Of course! There is a huge difference of opinion about this. I have personally witnessed many journeys of recovery. Narcissism exists on a spectrum, so there may be more of a chance for those lower down the scale of pathology to be open to looking in the mirror at themselves and developing the strength to change. Change can often be instant. I go into detail in the book about the fast way it can happen (where they experience a band-aid rip which simulates traditional ‘initiation’ practices to kill off the child/ego), and I discuss how we can slowly and compassionately heal ourselves by consciously resolving triggers (which polarise us and thus make us prone to addiction).

What are you hoping readers will take from your book?

I want to help everyone experience contentment and freedom in their lives, let go of fear and hatred, and look at themselves and each other with unconditional love. This book offers hope about challenges a lot of us would rather avoid. Many of us are realising we will continue encountering narcissists until we heal. Being vibrationally matched with a narcissist cannot be brushed aside. There is this unconscious magnetic pull which drives us to keep going back until we’ve ‘learnt the lesson’ which is embedded inside the struggle. This can be confusing, because contemporary advice by many Psychologists and Therapists unintentionally adds shame to the situation by insinuating the right thing to do is to avoid narcissists. This will occur naturally when the lesson is learnt because there won’t be unresolved trauma inside you becoming activated by them. Avoidance and unnatural suppression are issues I have a whole chapter dedicated to in the book. They cannot be manually applied. Similar to a chicken having to crack through its own shell, we have to develop a robust identity and an ability to take care of ourselves and others responsibly. Nobody else can heal our abandonment issues, low self-esteem, insecurity, and shame.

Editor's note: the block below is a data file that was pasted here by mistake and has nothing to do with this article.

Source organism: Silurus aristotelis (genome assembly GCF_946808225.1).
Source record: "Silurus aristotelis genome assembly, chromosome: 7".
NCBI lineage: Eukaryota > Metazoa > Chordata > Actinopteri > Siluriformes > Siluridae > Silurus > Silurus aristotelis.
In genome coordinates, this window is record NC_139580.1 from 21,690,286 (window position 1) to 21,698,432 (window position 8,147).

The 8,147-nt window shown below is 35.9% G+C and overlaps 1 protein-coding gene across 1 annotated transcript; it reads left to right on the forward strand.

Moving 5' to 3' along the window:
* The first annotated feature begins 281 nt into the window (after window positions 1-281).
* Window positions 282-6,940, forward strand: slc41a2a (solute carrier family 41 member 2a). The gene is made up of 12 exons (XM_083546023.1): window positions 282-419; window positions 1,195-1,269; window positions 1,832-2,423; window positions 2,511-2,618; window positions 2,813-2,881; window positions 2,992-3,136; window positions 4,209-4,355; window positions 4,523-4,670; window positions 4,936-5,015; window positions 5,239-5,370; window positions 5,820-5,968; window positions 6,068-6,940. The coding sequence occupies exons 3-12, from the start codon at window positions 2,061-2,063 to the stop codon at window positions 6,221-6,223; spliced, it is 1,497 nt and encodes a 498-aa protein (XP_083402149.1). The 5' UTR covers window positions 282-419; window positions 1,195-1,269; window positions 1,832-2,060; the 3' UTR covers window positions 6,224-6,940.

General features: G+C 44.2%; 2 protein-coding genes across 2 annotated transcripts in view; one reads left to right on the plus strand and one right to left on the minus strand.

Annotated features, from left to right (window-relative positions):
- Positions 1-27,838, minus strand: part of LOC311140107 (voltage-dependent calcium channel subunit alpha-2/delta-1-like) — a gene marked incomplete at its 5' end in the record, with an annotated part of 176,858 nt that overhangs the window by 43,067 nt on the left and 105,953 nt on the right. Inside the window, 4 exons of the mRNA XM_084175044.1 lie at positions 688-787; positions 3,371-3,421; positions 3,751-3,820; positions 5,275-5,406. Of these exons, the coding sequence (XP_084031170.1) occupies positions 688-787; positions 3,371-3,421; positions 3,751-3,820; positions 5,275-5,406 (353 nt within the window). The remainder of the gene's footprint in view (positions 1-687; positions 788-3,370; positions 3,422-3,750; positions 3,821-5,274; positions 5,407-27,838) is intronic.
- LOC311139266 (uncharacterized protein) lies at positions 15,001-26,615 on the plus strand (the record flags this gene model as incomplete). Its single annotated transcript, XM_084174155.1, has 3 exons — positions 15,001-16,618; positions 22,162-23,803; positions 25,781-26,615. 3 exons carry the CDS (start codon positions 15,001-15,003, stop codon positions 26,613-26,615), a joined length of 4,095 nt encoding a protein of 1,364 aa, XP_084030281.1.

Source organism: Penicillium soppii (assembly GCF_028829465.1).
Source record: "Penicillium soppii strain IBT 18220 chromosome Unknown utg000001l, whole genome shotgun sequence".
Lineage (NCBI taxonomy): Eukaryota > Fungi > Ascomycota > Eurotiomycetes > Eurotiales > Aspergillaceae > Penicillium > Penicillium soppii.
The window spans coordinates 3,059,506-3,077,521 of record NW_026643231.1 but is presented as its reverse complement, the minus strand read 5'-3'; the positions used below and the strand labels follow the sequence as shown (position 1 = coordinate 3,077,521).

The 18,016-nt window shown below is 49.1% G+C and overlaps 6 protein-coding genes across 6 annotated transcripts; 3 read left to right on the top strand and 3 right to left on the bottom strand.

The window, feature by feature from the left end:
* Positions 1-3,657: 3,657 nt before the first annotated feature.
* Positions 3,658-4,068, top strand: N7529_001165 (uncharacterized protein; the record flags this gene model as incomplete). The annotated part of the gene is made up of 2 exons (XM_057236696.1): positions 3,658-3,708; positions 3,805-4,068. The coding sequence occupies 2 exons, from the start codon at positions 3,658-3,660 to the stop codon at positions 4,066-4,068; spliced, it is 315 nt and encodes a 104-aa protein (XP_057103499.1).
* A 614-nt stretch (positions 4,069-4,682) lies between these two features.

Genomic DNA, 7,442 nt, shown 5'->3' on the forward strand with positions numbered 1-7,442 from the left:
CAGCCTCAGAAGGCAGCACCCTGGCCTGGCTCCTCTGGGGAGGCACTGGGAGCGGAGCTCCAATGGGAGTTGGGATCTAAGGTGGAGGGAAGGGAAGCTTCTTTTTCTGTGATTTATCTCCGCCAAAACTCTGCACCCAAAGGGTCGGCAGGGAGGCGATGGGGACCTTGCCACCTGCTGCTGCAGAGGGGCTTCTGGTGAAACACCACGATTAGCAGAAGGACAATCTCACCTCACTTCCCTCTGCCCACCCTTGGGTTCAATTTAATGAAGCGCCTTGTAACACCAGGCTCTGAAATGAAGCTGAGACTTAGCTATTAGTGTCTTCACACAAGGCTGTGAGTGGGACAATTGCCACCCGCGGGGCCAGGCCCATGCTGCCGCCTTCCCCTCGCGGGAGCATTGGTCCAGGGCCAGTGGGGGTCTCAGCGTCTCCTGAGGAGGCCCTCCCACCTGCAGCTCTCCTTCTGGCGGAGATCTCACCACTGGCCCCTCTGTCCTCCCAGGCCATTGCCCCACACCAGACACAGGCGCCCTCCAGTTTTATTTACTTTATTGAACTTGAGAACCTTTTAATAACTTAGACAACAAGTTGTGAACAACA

What are the signs someone might be experiencing narcissism in their life if they haven’t heard about it before?

You may be manipulating others to get your needs met, or being easily manipulated to meet others’ needs. This can be done overtly with violence and intimidation, or covertly with guilt and lying. There is an underlying feeling of powerlessness. The key is to understand that there is no need to feel ashamed if you recognise that you have been partaking in this sort of behaviour. Then you can practice accountability, which is the first step towards giving and receiving apologies, forgiveness, and moving on for a fresh start.

When we are young, we are not in control of our emotions. This makes us incredibly vulnerable. If we are not guided to develop a strong sense of Self, healthy boundaries, or emotional maturity by a loving caregiver, we either continue being taken advantage of by others into adulthood, or simply flip the script and perpetuate the cycle by exploiting people to meet our needs. This is mostly done unconsciously, stemming from early beliefs formed surrounding how to value human beings. Having the courage to acknowledge patterns of thinking and behaving which need to be changed is the beginning of the most fulfilling journey from narcissism to nirvana.

From Narcissism to Nirvana, by Esther Hunter, is available to buy directly from the website and most other major booksellers.

Sam Allcock
Sam Allcock
Sam heads up Cheshire-based PR Fire, an online platform that has already helped over 10,000 businesses to grab widespread media coverage on their news at an extremely accessible price point.